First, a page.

There was a gambler who bet everything and lost. Many would say the poor soul had suffered the consequences of his actions. The gambler began roaming and suddenly needed to use the restroom. The only ones available cost a dime. Immediately the gambler began begging for change and pleading with every passerby. Finally, a generous soul gave the needed dime and the gambler was overly grateful.
He went to the restroom and found a stall wide open. When he departed the restroom the gambler still had the dime and there was a massive slot machine blinking and ringing with temptation. One pull of the lever he won ten times what had been lost.
A large crowd and casino officials gathered as the winner collected the treasure. The gambler felt obligated to share some words, “I was broke. I had lost every nickel. Then a gracious soul came and changed everything. If I could only thank that stranger now.” A voice from the crowd shouted, “It was me! I’m the one! I gave you the dime.” The winner looked out at the crowd, “No, not you. I want to thank the person who left the stall open.”
People are strange characters. My grandmother used to say, “We have not gone far from the apes.” Yet, in all our bizarreness, awkwardness, rudeness, crassness, and the rest of the mess there is God who loves us. It’s quite amazing. No matter what we do, there is always a chance for us to do the right thing. We might even do the right thing, we might give an abundance of life and not even know it. Then again we might work hard and take risks to give life and never get credit.
This past week I was forced to think about scripture and why it’s important. I thought about scripture the way I imagine you thought about this opening story. Why? What’s the meaning of all this? The importance of scripture is its messiness, its imperfection, its awfulness, and crassness. The importance is that in the depth of all the terrible there is a Divine love at every corner ready to transform.
Moses is a prime example. Aaron and the Israelites are equally shining examples of what we call grace. Moses is a murderer, an orphan and an adopted racial, ethnic, and religious minority. He’s also a disgruntled worker. When God came to the burning bush Moses had 1200 excuses for how God had the wrong bush. Moses had the guts to tell a Divine being in a burning but not destroyed bush that he had a stutter. Clearly the Deity was mistaken. This all took place after Moses had killed someone. The entire Moses narrative is filled with a back and forth between the prophet and the Deity about the work to be done and all the reasons it will fail.
The passage today is one of Moses’ most glowing moments. The people have and will continue to challenge the leader. They have failed repeatedly to listen and only frustrated Moses’ efforts. Yet, here Moses stands to defend them. God is, rightfully so, ready to destroy the people and start all over. Moses advocates. The prophet reminds God that it is not the covenant that has been given now that matters. The covenant to remember is the one that began it all. The covenant of the ancestors, the one God gave without condition and with only faith humanity would live fully and celebrate a loving relationship with God.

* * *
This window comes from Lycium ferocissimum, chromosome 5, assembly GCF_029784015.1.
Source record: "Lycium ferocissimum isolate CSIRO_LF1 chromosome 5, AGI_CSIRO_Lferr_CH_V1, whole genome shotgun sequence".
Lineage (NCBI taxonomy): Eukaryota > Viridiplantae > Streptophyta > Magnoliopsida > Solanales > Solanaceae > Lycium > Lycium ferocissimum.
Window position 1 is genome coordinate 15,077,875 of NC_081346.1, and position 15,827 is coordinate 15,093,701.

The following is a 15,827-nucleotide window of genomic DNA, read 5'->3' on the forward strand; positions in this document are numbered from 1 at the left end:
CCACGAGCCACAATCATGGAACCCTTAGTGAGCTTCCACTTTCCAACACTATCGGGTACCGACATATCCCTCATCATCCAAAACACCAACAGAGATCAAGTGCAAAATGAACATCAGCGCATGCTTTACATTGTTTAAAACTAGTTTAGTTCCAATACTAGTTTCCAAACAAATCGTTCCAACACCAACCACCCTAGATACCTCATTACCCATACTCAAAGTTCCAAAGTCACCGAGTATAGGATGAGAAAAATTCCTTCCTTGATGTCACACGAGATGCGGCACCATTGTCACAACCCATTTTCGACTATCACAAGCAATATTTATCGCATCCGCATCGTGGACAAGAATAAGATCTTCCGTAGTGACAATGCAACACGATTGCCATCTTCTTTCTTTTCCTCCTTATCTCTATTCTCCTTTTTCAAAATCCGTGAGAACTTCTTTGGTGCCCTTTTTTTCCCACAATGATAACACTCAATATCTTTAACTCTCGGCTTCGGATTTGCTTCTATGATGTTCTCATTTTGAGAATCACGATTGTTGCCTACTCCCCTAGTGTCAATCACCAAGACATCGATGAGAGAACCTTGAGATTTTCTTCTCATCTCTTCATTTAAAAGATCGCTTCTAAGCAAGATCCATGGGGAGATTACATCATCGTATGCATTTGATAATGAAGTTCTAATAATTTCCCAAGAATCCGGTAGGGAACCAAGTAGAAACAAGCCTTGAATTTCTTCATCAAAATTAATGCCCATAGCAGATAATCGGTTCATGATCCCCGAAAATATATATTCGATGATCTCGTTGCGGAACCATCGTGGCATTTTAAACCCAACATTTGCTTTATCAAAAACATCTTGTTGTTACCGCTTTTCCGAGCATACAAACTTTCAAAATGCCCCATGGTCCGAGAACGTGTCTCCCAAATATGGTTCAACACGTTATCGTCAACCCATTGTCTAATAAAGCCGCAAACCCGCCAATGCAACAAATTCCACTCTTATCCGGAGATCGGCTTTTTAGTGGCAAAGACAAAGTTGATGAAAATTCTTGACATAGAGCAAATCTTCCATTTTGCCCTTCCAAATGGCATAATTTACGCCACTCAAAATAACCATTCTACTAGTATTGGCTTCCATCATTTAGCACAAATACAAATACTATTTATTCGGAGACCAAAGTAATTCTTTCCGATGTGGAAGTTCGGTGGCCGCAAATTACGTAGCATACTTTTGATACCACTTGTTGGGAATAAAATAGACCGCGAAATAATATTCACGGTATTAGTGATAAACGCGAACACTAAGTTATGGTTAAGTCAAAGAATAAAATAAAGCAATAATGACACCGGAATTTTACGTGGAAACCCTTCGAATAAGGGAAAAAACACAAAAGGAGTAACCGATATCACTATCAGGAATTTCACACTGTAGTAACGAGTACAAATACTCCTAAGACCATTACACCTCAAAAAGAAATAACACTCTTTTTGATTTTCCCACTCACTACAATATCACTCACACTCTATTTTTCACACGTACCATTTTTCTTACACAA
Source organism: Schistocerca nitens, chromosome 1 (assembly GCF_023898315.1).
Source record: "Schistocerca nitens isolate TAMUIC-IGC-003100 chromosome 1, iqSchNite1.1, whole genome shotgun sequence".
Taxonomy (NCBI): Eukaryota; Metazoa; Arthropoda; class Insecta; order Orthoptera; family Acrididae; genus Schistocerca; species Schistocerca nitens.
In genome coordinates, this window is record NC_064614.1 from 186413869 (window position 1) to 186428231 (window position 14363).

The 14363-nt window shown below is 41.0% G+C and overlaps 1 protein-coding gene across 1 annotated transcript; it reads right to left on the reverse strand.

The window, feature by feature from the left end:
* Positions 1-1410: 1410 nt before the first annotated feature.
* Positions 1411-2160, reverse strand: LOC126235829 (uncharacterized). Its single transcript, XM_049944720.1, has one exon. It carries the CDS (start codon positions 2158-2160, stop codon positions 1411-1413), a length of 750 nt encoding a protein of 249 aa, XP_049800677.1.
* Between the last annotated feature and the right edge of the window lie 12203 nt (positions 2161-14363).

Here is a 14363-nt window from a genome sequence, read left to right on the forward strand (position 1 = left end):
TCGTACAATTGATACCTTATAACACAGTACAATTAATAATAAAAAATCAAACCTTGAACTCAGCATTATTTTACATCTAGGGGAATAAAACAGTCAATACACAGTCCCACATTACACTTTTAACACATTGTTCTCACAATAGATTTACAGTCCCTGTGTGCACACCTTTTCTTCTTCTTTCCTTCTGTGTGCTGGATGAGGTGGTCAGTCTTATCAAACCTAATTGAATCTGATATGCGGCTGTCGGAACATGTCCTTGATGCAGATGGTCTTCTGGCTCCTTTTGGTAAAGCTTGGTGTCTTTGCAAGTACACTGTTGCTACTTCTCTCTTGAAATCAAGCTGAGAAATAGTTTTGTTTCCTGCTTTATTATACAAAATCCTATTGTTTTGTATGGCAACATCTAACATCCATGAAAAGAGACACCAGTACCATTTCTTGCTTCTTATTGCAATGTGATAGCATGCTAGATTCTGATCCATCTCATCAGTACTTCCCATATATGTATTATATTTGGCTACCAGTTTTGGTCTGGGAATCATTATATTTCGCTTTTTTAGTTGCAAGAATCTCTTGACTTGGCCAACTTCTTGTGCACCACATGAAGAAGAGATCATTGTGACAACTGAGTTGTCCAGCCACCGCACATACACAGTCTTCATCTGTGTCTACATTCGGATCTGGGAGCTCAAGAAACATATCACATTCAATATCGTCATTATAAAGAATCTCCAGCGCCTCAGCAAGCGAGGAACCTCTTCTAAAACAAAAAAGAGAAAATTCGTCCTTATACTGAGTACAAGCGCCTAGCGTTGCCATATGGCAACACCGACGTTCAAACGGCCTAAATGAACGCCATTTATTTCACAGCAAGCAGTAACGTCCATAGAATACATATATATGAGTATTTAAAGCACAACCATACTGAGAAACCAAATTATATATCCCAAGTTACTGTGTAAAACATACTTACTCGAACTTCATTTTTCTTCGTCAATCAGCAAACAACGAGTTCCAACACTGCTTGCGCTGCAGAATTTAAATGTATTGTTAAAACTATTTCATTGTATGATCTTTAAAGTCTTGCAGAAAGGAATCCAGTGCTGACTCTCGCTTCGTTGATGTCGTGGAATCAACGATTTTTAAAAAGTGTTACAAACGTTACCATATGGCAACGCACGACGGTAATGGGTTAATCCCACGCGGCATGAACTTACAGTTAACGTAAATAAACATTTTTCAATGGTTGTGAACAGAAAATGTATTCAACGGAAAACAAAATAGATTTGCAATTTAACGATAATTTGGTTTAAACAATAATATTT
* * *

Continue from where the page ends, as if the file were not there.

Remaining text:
We do this advocating for humanity. We seek relationship and hope for the divine fulfillment of each person. Its hard. There are party animals who make our lives difficult, challenge our perspective of what is good, and never seem to listen. There are moments when we feel alone seeking virtue in a world that does not care about anything. There are times when we feel as if people caused their own pain or people have unneccessarily perpetuated their own awful situation. They gambled their money away. Even if we do help, even if we answer the call from God, even if we give the last dime in our pocket, we often feel its without reward or acknowledgement. Like Moses, we feel as if the people do not care. We sit with our loved one in pain and their own sadness and fear become our burdens. Our efforts feel hopeless and worthless. Today’s scripture reminds us our presence, our celebration of the covenant of life has already endorsed every kindness we do. It reminds us our prayers, our pleas are enough to transform the world.
The simple example I offer is your presence here this morning. This celebration today guarantees another week, month, and even longer existence of our celebration of God. While others are wandering, idol worshipping, sleeping, yearning, aching, and crying out we are here to face God. Our presence tells God we remember the covenant. When Moses did this God brought forth transformation that would change humanity. God poured out an abundance of God’s love. Like leaving out a dime bathroom stall, our presence here today beckons God to fulfill the ancient promise. Our presence, even if you are asleep, our effort to be here is plea for all the ill who seek healing, for the wanderers who seek a home, for all the broken who need wholeness, for all the disturbed who need peace, and for humanity who needs love and life. Like Moses, we are all those things. We as humans have known and continue to know the struggle. In the worst of it all we recall the promise. The promise of barren woman to bring life, the promise of slaves to be free, and the promise to give life to those who have been broken. Our faith in God’s love for humanity reveals God’s fulfillment.